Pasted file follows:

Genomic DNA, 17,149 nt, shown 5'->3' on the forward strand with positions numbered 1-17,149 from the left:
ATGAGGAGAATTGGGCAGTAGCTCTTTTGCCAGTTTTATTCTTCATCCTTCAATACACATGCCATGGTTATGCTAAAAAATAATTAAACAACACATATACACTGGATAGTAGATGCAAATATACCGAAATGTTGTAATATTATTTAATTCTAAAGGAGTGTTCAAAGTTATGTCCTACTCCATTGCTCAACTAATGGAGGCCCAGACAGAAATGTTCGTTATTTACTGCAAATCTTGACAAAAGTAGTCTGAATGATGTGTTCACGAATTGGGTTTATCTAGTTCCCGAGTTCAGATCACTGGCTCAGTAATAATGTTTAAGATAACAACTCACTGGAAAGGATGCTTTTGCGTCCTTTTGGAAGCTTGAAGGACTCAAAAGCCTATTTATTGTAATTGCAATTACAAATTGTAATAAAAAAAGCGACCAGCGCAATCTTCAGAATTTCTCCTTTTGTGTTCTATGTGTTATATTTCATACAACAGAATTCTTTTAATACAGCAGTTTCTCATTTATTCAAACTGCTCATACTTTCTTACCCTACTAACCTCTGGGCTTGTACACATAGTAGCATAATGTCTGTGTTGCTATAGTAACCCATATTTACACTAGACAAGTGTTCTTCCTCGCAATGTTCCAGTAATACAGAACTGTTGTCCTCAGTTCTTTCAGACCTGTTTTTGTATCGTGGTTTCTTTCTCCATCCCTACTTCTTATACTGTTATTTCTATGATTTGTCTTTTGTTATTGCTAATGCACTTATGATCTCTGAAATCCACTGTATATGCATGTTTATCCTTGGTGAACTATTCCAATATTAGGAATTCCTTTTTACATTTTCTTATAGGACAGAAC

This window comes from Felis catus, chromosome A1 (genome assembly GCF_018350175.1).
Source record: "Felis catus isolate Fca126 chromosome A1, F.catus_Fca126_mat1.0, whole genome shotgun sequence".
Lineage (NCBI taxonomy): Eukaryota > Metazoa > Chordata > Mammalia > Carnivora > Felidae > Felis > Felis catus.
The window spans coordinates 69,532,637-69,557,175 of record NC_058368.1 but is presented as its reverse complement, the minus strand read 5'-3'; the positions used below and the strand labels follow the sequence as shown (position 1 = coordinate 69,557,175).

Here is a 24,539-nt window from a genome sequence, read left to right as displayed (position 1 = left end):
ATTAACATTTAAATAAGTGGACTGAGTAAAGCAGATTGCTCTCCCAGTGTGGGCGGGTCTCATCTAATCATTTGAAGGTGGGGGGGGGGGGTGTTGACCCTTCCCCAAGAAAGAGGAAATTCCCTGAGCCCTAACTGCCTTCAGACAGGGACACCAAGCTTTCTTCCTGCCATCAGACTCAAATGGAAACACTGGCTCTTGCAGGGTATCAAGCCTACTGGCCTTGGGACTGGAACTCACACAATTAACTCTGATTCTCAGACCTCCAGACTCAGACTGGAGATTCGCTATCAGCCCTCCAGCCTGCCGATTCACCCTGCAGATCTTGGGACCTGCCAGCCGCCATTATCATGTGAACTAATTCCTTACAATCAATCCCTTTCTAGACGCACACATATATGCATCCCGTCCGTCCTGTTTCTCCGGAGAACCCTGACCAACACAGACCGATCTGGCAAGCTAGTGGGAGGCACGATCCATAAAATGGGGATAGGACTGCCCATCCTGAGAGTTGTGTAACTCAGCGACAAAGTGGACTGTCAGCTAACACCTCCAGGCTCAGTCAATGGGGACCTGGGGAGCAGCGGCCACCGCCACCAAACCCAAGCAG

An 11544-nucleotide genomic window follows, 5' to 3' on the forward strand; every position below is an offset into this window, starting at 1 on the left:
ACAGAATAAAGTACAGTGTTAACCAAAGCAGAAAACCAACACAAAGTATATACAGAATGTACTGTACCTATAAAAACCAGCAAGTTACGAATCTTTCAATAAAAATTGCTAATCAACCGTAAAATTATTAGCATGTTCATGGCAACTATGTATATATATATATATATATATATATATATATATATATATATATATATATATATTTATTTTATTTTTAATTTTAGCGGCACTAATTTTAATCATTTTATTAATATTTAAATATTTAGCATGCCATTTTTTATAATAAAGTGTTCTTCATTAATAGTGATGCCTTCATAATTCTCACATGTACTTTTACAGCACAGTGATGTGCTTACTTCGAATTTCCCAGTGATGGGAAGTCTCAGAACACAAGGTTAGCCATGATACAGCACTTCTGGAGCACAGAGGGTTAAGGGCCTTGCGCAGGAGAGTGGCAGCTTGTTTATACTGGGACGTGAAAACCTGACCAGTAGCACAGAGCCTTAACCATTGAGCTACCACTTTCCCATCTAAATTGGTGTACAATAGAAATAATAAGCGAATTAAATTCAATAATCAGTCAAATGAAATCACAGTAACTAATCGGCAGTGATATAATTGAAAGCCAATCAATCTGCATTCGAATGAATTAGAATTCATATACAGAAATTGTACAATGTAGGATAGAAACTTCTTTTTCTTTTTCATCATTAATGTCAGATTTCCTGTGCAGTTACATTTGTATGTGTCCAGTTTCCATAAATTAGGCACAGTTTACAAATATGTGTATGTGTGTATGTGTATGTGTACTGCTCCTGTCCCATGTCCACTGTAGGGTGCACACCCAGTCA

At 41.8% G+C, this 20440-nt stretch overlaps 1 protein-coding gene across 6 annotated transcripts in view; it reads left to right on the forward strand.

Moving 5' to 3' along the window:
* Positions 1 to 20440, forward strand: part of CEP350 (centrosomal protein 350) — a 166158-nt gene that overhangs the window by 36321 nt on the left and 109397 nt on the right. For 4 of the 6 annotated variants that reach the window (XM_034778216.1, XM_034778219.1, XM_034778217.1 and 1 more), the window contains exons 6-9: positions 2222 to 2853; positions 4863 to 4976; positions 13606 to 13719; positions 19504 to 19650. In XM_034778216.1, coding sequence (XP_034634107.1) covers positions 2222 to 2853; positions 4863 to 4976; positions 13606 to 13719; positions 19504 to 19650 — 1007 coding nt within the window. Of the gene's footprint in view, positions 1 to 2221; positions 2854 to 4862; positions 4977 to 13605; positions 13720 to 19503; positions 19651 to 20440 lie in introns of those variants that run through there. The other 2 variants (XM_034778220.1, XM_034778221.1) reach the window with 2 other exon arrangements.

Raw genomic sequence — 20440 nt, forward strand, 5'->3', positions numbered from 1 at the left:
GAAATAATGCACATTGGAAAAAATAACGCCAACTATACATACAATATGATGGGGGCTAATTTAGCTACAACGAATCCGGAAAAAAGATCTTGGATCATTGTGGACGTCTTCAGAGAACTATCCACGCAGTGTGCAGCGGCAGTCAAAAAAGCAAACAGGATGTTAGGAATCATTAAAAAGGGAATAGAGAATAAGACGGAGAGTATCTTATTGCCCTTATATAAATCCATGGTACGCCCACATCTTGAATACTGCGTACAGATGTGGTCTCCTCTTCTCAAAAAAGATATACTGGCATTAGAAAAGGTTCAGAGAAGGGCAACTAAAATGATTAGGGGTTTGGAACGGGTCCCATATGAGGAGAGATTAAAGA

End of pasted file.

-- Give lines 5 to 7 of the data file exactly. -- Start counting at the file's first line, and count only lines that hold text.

Lineage (NCBI taxonomy): Eukaryota > Metazoa > Chordata > Mammalia > Carnivora > Felidae > Felis > Felis catus.
The window spans coordinates 69,532,637-69,557,175 of record NC_058368.1 but is presented as its reverse complement, the minus strand read 5'-3'; the positions used below and the strand labels follow the sequence as shown (position 1 = coordinate 69,557,175).

Here is a 24,539-nt window from a genome sequence, read left to right as displayed (position 1 = left end):